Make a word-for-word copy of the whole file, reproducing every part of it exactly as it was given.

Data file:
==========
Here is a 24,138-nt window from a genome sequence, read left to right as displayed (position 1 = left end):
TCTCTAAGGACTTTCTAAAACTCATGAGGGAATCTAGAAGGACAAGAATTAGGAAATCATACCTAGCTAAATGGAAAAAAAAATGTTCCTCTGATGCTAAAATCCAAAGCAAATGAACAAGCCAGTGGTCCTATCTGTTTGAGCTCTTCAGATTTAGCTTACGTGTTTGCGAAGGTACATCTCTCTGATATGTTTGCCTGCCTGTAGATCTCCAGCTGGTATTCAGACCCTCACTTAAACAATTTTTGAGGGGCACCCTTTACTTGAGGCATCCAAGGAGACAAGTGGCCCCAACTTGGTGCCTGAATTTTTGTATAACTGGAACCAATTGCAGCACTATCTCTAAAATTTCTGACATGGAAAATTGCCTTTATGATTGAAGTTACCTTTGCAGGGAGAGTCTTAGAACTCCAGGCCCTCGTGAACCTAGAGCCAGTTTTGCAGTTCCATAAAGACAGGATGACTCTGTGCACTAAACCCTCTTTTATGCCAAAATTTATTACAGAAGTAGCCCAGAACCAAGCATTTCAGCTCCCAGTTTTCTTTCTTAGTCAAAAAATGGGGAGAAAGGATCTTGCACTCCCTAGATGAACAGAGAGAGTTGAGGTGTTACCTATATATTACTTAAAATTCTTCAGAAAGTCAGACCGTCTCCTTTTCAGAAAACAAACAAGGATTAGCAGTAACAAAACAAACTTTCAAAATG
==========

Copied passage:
Here is a 24,138-nt window from a genome sequence, read left to right as displayed (position 1 = left end):
TCTCTAAGGACTTTCTAAAACTCATGAGGGAATCTAGAAGGACAAGAATTAGGAAATCATACCTAGCTAAATGGAAAAAAAAATGTTCCTCTGATGCTAAAATCCAAAGCAAATGAACAAGCCAGTGGTCCTATCTGTTTGAGCTCTTCAGATTTAGCTTACGTGTTTGCGAAGGTACATCTCTCTGATATGTTTGCCTGCCTGTAGATCTCCAGCTGGTATTCAGACCCTCACTTAAACAATTTTTGAGGGGCACCCTTTACTTGAGGCATCCAAGGAGACAAGTGGCCCCAACTTGGTGCCTGAATTTTTGTATAACTGGAACCAATTGCAGCACTATCTCTAAAATTTCTGACATGGAAAATTGCCTTTATGATTGAAGTTACCTTTGCAGGGAGAGTCTTAGAACTCCAGGCCCTCGTGAACCTAGAGCCAGTTTTGCAGTTCCATAAAGACAGGATGACTCTGTGCACTAAACCCTCTTTTATGCCAAAATTTATTACAGAAGTAGCCCAGAACCAAGCATTTCAGCTCCCAGTTTTCTTTCTTAGTCAAAAAATGGGGAGAAAGGATCTTGCACTCCCTAGATGAACAGAGAGAGTTGAGGTGTTACCTATATATTACTTAAAATTCTTCAGAAAGTCAGACCGTCTCCTTTTCAGAAAACAAACAAGGATTAGCAGTAACAAAACAAACTTTCAAAATG